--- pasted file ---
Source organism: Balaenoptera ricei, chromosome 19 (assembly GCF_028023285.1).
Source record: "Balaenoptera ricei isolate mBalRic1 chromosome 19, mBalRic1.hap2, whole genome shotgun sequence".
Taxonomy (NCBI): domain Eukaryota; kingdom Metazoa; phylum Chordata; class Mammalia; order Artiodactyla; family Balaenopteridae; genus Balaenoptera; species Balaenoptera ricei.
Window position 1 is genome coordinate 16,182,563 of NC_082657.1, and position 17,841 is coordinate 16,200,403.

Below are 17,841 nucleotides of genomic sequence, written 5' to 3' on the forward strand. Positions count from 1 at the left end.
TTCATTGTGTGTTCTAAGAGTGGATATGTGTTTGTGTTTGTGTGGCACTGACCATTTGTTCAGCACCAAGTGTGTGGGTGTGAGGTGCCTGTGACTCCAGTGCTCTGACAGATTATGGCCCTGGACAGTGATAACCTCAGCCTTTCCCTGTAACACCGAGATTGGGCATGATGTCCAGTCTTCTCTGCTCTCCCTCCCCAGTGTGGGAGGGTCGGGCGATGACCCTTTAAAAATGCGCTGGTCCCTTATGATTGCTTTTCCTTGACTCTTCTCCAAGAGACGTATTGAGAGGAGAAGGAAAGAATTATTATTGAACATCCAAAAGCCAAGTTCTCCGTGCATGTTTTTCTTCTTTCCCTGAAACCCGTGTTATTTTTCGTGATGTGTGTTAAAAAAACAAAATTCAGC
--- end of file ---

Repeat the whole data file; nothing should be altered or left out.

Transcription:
Source organism: Balaenoptera ricei, chromosome 19 (assembly GCF_028023285.1).
Source record: "Balaenoptera ricei isolate mBalRic1 chromosome 19, mBalRic1.hap2, whole genome shotgun sequence".
Taxonomy (NCBI): domain Eukaryota; kingdom Metazoa; phylum Chordata; class Mammalia; order Artiodactyla; family Balaenopteridae; genus Balaenoptera; species Balaenoptera ricei.
Window position 1 is genome coordinate 16,182,563 of NC_082657.1, and position 17,841 is coordinate 16,200,403.

Below are 17,841 nucleotides of genomic sequence, written 5' to 3' on the forward strand. Positions count from 1 at the left end.
TTCATTGTGTGTTCTAAGAGTGGATATGTGTTTGTGTTTGTGTGGCACTGACCATTTGTTCAGCACCAAGTGTGTGGGTGTGAGGTGCCTGTGACTCCAGTGCTCTGACAGATTATGGCCCTGGACAGTGATAACCTCAGCCTTTCCCTGTAACACCGAGATTGGGCATGATGTCCAGTCTTCTCTGCTCTCCCTCCCCAGTGTGGGAGGGTCGGGCGATGACCCTTTAAAAATGCGCTGGTCCCTTATGATTGCTTTTCCTTGACTCTTCTCCAAGAGACGTATTGAGAGGAGAAGGAAAGAATTATTATTGAACATCCAAAAGCCAAGTTCTCCGTGCATGTTTTTCTTCTTTCCCTGAAACCCGTGTTATTTTTCGTGATGTGTGTTAAAAAAACAAAATTCAGC